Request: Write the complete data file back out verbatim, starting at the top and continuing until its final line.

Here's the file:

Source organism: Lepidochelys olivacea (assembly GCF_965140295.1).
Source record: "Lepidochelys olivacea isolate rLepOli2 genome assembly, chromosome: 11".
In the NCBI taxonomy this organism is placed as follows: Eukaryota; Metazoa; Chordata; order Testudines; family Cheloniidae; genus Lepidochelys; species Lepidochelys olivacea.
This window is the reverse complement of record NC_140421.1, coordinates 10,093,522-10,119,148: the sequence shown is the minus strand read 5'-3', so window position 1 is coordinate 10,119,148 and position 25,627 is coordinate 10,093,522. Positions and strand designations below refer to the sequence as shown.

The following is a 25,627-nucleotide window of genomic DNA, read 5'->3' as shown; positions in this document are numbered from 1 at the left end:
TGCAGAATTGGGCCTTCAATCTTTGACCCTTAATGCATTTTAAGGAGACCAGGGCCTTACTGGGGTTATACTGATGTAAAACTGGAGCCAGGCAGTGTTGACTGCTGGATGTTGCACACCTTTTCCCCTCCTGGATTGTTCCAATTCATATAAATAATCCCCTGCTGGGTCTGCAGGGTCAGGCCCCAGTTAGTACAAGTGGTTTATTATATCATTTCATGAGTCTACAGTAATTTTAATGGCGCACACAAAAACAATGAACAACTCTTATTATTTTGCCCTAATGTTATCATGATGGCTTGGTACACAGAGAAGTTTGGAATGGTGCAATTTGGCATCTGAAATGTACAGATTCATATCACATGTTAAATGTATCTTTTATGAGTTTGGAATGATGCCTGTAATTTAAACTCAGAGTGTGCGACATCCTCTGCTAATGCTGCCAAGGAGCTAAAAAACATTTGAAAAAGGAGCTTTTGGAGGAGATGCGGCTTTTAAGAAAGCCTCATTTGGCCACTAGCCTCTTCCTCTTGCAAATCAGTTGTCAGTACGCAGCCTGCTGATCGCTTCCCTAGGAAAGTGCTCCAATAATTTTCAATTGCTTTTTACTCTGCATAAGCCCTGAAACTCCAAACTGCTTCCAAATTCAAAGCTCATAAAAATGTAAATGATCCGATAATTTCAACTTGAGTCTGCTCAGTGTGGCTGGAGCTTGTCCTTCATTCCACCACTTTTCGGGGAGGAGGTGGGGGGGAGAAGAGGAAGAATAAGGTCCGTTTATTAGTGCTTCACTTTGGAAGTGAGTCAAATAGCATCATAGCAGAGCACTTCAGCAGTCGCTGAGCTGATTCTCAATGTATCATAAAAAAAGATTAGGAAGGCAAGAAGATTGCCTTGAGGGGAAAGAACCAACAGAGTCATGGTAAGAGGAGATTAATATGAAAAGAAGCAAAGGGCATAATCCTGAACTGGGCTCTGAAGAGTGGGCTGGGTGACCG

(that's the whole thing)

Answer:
Source organism: Lepidochelys olivacea (assembly GCF_965140295.1).
Source record: "Lepidochelys olivacea isolate rLepOli2 genome assembly, chromosome: 11".
In the NCBI taxonomy this organism is placed as follows: Eukaryota; Metazoa; Chordata; order Testudines; family Cheloniidae; genus Lepidochelys; species Lepidochelys olivacea.
This window is the reverse complement of record NC_140421.1, coordinates 10,093,522-10,119,148: the sequence shown is the minus strand read 5'-3', so window position 1 is coordinate 10,119,148 and position 25,627 is coordinate 10,093,522. Positions and strand designations below refer to the sequence as shown.

The following is a 25,627-nucleotide window of genomic DNA, read 5'->3' as shown; positions in this document are numbered from 1 at the left end:
TGCAGAATTGGGCCTTCAATCTTTGACCCTTAATGCATTTTAAGGAGACCAGGGCCTTACTGGGGTTATACTGATGTAAAACTGGAGCCAGGCAGTGTTGACTGCTGGATGTTGCACACCTTTTCCCCTCCTGGATTGTTCCAATTCATATAAATAATCCCCTGCTGGGTCTGCAGGGTCAGGCCCCAGTTAGTACAAGTGGTTTATTATATCATTTCATGAGTCTACAGTAATTTTAATGGCGCACACAAAAACAATGAACAACTCTTATTATTTTGCCCTAATGTTATCATGATGGCTTGGTACACAGAGAAGTTTGGAATGGTGCAATTTGGCATCTGAAATGTACAGATTCATATCACATGTTAAATGTATCTTTTATGAGTTTGGAATGATGCCTGTAATTTAAACTCAGAGTGTGCGACATCCTCTGCTAATGCTGCCAAGGAGCTAAAAAACATTTGAAAAAGGAGCTTTTGGAGGAGATGCGGCTTTTAAGAAAGCCTCATTTGGCCACTAGCCTCTTCCTCTTGCAAATCAGTTGTCAGTACGCAGCCTGCTGATCGCTTCCCTAGGAAAGTGCTCCAATAATTTTCAATTGCTTTTTACTCTGCATAAGCCCTGAAACTCCAAACTGCTTCCAAATTCAAAGCTCATAAAAATGTAAATGATCCGATAATTTCAACTTGAGTCTGCTCAGTGTGGCTGGAGCTTGTCCTTCATTCCACCACTTTTCGGGGAGGAGGTGGGGGGGAGAAGAGGAAGAATAAGGTCCGTTTATTAGTGCTTCACTTTGGAAGTGAGTCAAATAGCATCATAGCAGAGCACTTCAGCAGTCGCTGAGCTGATTCTCAATGTATCATAAAAAAAGATTAGGAAGGCAAGAAGATTGCCTTGAGGGGAAAGAACCAACAGAGTCATGGTAAGAGGAGATTAATATGAAAAGAAGCAAAGGGCATAATCCTGAACTGGGCTCTGAAGAGTGGGCTGGGTGACCG